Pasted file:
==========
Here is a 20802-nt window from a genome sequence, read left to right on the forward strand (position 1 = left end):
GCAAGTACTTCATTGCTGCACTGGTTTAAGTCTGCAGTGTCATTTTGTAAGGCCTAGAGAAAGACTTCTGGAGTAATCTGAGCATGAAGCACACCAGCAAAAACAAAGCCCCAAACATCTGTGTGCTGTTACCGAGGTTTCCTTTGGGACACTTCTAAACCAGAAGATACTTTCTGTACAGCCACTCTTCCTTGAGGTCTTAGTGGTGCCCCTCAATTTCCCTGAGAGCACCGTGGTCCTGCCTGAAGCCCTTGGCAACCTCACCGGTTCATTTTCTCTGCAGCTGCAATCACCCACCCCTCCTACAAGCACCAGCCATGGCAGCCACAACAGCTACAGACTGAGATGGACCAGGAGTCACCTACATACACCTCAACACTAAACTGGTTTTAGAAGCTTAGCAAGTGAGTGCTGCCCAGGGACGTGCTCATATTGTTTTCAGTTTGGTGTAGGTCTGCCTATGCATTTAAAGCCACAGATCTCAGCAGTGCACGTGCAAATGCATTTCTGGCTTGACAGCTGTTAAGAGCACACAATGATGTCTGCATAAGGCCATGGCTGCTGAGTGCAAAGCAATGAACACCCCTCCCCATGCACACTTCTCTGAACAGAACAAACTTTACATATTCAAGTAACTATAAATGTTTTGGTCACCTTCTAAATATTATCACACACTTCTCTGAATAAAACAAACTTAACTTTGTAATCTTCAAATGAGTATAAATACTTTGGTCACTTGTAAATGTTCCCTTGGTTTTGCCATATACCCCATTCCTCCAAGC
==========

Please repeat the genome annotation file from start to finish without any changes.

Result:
Here is a 20802-nt window from a genome sequence, read left to right on the forward strand (position 1 = left end):
GCAAGTACTTCATTGCTGCACTGGTTTAAGTCTGCAGTGTCATTTTGTAAGGCCTAGAGAAAGACTTCTGGAGTAATCTGAGCATGAAGCACACCAGCAAAAACAAAGCCCCAAACATCTGTGTGCTGTTACCGAGGTTTCCTTTGGGACACTTCTAAACCAGAAGATACTTTCTGTACAGCCACTCTTCCTTGAGGTCTTAGTGGTGCCCCTCAATTTCCCTGAGAGCACCGTGGTCCTGCCTGAAGCCCTTGGCAACCTCACCGGTTCATTTTCTCTGCAGCTGCAATCACCCACCCCTCCTACAAGCACCAGCCATGGCAGCCACAACAGCTACAGACTGAGATGGACCAGGAGTCACCTACATACACCTCAACACTAAACTGGTTTTAGAAGCTTAGCAAGTGAGTGCTGCCCAGGGACGTGCTCATATTGTTTTCAGTTTGGTGTAGGTCTGCCTATGCATTTAAAGCCACAGATCTCAGCAGTGCACGTGCAAATGCATTTCTGGCTTGACAGCTGTTAAGAGCACACAATGATGTCTGCATAAGGCCATGGCTGCTGAGTGCAAAGCAATGAACACCCCTCCCCATGCACACTTCTCTGAACAGAACAAACTTTACATATTCAAGTAACTATAAATGTTTTGGTCACCTTCTAAATATTATCACACACTTCTCTGAATAAAACAAACTTAACTTTGTAATCTTCAAATGAGTATAAATACTTTGGTCACTTGTAAATGTTCCCTTGGTTTTGCCATATACCCCATTCCTCCAAGC